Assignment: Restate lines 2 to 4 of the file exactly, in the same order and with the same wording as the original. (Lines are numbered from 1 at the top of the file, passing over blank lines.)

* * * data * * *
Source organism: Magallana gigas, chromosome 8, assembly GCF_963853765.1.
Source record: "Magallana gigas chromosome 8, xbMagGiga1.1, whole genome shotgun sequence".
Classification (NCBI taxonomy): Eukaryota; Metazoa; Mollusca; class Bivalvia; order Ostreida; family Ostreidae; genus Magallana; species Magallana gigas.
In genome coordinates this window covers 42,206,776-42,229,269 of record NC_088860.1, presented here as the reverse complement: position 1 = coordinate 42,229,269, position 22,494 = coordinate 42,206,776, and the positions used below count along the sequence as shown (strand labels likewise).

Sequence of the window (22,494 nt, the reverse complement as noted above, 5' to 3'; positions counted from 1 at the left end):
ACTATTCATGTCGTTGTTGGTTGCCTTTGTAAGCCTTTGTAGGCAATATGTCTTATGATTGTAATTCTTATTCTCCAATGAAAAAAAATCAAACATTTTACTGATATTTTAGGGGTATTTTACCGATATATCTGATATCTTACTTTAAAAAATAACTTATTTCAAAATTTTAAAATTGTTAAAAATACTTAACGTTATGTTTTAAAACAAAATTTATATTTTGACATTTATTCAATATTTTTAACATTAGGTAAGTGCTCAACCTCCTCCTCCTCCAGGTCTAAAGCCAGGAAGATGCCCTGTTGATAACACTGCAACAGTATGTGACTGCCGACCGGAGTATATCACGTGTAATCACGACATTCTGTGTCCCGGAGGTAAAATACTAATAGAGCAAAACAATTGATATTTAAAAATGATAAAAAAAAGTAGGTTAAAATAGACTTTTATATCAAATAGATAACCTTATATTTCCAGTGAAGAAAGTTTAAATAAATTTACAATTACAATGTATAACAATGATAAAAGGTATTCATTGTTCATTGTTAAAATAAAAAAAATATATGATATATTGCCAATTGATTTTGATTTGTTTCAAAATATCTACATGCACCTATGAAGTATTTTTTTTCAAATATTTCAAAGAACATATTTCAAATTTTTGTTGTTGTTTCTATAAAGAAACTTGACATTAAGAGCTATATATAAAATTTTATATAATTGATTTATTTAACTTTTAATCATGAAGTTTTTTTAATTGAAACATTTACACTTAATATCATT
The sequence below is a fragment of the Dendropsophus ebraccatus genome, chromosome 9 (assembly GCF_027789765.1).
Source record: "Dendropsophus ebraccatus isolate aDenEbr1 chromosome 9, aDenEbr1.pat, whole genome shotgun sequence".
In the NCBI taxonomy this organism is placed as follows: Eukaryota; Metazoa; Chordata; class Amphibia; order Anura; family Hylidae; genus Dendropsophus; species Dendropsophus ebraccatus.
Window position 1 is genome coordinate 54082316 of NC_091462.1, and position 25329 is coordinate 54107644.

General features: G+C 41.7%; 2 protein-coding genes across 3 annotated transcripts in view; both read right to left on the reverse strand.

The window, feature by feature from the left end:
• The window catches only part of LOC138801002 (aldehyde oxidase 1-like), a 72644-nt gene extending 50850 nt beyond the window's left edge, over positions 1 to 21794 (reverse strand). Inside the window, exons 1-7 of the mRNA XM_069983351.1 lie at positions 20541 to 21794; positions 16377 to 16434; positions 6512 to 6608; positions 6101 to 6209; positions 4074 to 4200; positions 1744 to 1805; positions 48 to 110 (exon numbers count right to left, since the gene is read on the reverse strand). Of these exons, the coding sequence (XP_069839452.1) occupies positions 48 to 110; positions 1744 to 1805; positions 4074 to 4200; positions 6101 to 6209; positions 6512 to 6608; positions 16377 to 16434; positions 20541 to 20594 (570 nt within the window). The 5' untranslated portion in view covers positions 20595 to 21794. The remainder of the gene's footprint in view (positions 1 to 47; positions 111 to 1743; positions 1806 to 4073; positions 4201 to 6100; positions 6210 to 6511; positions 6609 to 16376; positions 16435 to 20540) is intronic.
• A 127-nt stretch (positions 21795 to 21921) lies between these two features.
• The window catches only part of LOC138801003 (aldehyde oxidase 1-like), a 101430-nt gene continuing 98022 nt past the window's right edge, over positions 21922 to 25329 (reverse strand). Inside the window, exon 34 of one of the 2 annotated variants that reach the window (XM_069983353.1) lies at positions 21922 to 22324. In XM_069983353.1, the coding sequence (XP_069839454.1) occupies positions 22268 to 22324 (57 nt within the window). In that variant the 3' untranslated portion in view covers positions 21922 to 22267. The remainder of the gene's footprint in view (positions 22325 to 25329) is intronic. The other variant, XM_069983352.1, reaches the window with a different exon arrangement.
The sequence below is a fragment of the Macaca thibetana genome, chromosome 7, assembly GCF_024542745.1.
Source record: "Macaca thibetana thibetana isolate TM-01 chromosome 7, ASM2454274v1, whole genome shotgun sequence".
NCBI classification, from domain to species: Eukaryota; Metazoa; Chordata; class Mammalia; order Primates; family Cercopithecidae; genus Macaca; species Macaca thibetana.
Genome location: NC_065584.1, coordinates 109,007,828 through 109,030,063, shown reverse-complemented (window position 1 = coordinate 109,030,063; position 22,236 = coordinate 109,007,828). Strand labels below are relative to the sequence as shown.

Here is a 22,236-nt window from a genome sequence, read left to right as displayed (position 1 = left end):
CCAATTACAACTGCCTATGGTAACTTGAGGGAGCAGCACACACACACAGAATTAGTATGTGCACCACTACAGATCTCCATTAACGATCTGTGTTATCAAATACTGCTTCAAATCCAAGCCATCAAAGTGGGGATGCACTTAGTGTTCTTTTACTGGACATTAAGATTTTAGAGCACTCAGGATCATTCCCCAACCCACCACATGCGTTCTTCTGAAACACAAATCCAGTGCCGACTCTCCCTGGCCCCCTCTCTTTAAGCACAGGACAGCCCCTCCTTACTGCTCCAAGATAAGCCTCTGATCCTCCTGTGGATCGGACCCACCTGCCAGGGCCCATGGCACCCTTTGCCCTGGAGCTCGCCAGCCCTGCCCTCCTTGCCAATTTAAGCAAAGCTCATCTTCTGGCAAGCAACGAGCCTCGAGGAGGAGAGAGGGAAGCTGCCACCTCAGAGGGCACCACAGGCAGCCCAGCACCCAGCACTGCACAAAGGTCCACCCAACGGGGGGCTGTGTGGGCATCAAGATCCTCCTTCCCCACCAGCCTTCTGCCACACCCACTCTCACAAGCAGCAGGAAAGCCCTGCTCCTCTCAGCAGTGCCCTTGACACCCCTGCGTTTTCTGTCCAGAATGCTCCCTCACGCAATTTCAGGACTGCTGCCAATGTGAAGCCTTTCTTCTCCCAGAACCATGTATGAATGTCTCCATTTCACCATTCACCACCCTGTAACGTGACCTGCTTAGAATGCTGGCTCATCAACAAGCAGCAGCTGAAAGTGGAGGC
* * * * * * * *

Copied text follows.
Source record: "Magallana gigas chromosome 8, xbMagGiga1.1, whole genome shotgun sequence".
Classification (NCBI taxonomy): Eukaryota; Metazoa; Mollusca; class Bivalvia; order Ostreida; family Ostreidae; genus Magallana; species Magallana gigas.
In genome coordinates this window covers 42,206,776-42,229,269 of record NC_088860.1, presented here as the reverse complement: position 1 = coordinate 42,229,269, position 22,494 = coordinate 42,206,776, and the positions used below count along the sequence as shown (strand labels likewise).